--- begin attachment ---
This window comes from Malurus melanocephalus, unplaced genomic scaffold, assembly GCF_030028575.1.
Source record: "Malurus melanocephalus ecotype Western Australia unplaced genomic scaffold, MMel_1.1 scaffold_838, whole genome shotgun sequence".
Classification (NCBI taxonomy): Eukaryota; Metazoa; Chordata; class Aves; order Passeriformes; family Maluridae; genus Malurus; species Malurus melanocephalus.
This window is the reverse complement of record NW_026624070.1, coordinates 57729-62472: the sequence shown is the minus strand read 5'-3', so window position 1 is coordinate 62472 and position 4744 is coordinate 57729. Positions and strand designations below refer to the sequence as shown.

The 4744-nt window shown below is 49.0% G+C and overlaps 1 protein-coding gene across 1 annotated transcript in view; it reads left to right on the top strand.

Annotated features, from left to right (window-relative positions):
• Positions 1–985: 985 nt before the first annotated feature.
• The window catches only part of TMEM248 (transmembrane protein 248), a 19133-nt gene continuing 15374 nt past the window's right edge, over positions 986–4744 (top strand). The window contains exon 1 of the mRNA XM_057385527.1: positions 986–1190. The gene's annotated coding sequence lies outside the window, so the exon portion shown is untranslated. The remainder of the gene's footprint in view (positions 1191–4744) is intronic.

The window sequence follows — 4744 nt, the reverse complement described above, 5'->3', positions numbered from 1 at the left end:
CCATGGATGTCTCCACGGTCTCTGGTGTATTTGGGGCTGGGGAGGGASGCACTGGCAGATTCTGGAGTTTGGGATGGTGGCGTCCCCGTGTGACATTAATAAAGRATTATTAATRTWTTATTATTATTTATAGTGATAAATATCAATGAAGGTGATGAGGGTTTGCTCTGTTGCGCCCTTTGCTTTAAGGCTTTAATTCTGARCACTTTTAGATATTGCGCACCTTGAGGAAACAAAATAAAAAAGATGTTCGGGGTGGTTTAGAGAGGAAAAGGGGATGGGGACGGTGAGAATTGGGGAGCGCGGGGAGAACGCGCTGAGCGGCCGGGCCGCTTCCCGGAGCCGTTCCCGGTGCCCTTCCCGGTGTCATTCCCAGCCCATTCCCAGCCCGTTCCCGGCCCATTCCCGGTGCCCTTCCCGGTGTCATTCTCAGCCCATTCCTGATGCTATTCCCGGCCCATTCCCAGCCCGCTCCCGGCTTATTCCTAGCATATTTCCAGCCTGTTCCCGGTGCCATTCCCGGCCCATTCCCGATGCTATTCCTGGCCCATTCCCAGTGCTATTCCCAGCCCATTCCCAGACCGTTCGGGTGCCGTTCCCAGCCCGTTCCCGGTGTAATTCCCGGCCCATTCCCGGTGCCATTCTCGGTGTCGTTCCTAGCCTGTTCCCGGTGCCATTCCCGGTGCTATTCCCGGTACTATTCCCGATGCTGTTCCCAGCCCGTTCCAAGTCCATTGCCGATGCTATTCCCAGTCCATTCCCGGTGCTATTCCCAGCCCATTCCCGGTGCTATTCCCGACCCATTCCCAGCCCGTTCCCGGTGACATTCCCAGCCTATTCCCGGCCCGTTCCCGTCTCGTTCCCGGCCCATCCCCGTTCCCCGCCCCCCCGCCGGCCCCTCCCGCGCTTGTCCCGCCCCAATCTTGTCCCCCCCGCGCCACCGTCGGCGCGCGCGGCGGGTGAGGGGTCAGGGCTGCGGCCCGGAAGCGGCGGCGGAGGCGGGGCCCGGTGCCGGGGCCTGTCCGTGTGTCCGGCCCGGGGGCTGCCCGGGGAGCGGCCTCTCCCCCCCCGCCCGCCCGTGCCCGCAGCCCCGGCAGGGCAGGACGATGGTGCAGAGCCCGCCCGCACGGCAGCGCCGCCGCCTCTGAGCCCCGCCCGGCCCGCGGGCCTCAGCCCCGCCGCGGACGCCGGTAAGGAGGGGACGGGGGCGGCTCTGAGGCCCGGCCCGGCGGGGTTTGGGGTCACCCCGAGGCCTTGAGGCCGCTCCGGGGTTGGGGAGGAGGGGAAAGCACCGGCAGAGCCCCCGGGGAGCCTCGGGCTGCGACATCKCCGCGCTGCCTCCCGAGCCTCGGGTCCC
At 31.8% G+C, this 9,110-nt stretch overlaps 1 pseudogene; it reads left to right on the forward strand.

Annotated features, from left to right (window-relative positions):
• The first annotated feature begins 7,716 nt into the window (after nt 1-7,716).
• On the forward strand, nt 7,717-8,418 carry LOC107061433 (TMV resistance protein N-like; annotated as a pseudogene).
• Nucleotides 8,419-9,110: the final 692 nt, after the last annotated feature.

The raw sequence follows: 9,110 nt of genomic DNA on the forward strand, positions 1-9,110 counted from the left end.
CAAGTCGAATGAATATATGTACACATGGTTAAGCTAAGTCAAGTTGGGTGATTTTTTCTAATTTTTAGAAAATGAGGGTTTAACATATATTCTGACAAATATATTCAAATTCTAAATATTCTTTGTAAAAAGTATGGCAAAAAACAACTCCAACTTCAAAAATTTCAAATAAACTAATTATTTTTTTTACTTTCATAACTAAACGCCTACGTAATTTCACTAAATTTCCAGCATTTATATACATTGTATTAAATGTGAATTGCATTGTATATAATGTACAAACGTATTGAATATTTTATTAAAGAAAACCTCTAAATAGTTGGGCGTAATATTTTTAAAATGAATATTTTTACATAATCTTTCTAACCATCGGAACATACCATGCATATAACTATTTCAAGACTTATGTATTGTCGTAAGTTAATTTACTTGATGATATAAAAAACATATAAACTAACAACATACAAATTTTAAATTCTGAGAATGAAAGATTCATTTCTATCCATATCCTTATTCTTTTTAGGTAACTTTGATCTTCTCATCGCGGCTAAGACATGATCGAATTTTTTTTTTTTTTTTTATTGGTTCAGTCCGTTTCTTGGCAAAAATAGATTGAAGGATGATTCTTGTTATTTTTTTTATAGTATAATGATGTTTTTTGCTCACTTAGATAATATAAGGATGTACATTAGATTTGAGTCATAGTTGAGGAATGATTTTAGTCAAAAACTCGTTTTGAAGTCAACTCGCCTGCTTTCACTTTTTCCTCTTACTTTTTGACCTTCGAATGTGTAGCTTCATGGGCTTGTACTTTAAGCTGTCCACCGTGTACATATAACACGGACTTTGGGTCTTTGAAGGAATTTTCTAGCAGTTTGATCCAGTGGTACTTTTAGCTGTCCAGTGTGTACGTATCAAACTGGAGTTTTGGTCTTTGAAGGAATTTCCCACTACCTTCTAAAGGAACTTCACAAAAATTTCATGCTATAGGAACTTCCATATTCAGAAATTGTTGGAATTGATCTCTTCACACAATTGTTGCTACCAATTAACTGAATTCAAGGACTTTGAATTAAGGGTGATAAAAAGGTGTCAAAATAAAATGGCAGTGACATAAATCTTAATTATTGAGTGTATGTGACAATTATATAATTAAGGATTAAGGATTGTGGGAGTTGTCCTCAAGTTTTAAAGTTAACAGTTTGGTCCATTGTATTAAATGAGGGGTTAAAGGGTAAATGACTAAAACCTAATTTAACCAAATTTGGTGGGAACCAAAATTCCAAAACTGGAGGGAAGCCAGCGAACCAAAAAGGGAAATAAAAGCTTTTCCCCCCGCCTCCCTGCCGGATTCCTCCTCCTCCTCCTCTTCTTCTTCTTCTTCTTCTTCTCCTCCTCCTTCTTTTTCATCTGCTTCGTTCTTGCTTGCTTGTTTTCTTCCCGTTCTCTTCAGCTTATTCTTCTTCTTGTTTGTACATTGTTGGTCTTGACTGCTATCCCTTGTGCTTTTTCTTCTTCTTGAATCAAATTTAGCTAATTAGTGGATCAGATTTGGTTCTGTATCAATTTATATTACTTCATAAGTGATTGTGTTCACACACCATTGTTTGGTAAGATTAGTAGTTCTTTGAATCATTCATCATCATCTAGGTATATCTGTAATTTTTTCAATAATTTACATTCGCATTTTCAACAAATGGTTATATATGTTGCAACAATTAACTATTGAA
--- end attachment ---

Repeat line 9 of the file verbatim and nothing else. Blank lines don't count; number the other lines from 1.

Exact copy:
The window sequence follows — 4744 nt, the reverse complement described above, 5'->3', positions numbered from 1 at the left end: